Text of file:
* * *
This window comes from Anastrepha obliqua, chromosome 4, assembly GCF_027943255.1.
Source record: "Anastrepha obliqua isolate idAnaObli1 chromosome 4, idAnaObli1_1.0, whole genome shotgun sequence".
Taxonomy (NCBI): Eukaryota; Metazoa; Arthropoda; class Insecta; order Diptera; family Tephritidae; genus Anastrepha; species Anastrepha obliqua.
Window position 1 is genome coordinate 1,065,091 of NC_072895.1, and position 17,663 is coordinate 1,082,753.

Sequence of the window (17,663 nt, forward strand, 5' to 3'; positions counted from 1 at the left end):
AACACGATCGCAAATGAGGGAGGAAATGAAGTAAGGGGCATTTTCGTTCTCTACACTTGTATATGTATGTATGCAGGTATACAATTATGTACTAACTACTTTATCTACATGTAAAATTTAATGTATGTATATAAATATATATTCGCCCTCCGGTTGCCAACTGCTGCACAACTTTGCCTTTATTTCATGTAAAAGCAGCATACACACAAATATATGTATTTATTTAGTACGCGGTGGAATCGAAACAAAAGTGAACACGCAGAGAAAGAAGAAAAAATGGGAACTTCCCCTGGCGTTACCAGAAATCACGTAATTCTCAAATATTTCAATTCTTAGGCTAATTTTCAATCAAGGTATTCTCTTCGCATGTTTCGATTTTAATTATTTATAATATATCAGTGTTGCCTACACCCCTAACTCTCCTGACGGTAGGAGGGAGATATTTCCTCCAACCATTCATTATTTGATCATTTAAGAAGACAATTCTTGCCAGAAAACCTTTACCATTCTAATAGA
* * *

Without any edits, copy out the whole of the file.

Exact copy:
This window comes from Anastrepha obliqua, chromosome 4, assembly GCF_027943255.1.
Source record: "Anastrepha obliqua isolate idAnaObli1 chromosome 4, idAnaObli1_1.0, whole genome shotgun sequence".
Taxonomy (NCBI): Eukaryota; Metazoa; Arthropoda; class Insecta; order Diptera; family Tephritidae; genus Anastrepha; species Anastrepha obliqua.
Window position 1 is genome coordinate 1,065,091 of NC_072895.1, and position 17,663 is coordinate 1,082,753.

Sequence of the window (17,663 nt, forward strand, 5' to 3'; positions counted from 1 at the left end):
AACACGATCGCAAATGAGGGAGGAAATGAAGTAAGGGGCATTTTCGTTCTCTACACTTGTATATGTATGTATGCAGGTATACAATTATGTACTAACTACTTTATCTACATGTAAAATTTAATGTATGTATATAAATATATATTCGCCCTCCGGTTGCCAACTGCTGCACAACTTTGCCTTTATTTCATGTAAAAGCAGCATACACACAAATATATGTATTTATTTAGTACGCGGTGGAATCGAAACAAAAGTGAACACGCAGAGAAAGAAGAAAAAATGGGAACTTCCCCTGGCGTTACCAGAAATCACGTAATTCTCAAATATTTCAATTCTTAGGCTAATTTTCAATCAAGGTATTCTCTTCGCATGTTTCGATTTTAATTATTTATAATATATCAGTGTTGCCTACACCCCTAACTCTCCTGACGGTAGGAGGGAGATATTTCCTCCAACCATTCATTATTTGATCATTTAAGAAGACAATTCTTGCCAGAAAACCTTTACCATTCTAATAGA